Suppose you want to use the following passages in an argument. How reliable do you judge them to be? (1) Authors background, (2) authors bias and purpose, (3) publisher or sponsor, and (4) intended audience.
1. Liberals tell kids in school all over America that the best way to protect themselves from AIDS is to wear condoms while engaging in sexual intercourse. It's a lie. They are imposing a death sentence on kids. The failure rate of condoms is around 17 percent. They're teaching kids to play Russian roulette. (Rush Limbaugh, See, I Told You So, 1993)
3. The average breakage rate of all condoms is 5.6 percent. The average slippage rate of all condoms is 3.67 percent. The total failure rate of all condoms is 9.13 percent. (Summary of Table 16-3 in Robert A. Hatcher et al., Contraceptive Technology, 17th ed., 1998)
4. Over 80% of Americans support very little or no immigration. Is anyone listening to us? Tired of sitting in traffic? Every day, another 6,000 immigrants arrive. Every day? (Billboards in Queens and Brooklyn, New York,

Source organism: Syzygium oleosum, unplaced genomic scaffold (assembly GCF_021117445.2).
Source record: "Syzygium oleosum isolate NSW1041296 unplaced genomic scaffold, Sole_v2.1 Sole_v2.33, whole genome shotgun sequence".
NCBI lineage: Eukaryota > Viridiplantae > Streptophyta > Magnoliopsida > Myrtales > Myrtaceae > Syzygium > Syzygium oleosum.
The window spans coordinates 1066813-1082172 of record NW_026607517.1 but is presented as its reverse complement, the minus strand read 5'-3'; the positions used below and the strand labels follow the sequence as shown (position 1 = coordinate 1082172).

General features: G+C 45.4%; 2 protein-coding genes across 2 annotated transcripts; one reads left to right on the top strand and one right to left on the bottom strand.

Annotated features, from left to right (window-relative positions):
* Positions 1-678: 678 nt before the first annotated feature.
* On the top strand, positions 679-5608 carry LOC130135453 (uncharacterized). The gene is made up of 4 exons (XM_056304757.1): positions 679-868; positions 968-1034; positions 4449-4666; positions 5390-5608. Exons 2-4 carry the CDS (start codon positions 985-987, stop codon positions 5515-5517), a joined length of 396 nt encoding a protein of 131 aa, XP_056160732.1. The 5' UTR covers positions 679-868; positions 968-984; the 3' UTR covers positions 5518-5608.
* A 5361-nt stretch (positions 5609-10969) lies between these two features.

Sponsored by Craig Nelson, founder of ProjectUSA, www.projectusa.org)
7. Sixty-seven percent of people would prefer that the races be separated. That's what a poll of my listeners is showing. (Mike Gallagher, radio-talk-show host) There's no such thing as a bad Picasso. (Pablo Picasso)© BrainMass Inc. brainmass.com September 23, 2018, 4:07 pm ad1c9bdddf - https://brainmass.com/philosophy/logic-critical-thinking/evaluating-sources-reliability-333535
Passage 1: Author's background = conservative/right-wing talk show host; Author's bias/purpose = seemingly on the side of right-leaning abstinence-based education; Publisher or Sponsor = none identified; possibly an alignment with this right-wing listening base, but perhaps he is actually creating the talking points instead of using them; Intended Audience = listener base, conservative, concerned citizens, anti new President Clinton.
Evaluation of Passage 1. No data is verified in Rush's statement, so you have to question or at least attempt to validate the credibility. It doesn't mean it's not true; the excerpt is from 1993, and the data in passage 3 is from 1998, so the information could have changed. You could use ...
Reliability is assessed in terms of evaluating sources in the solution.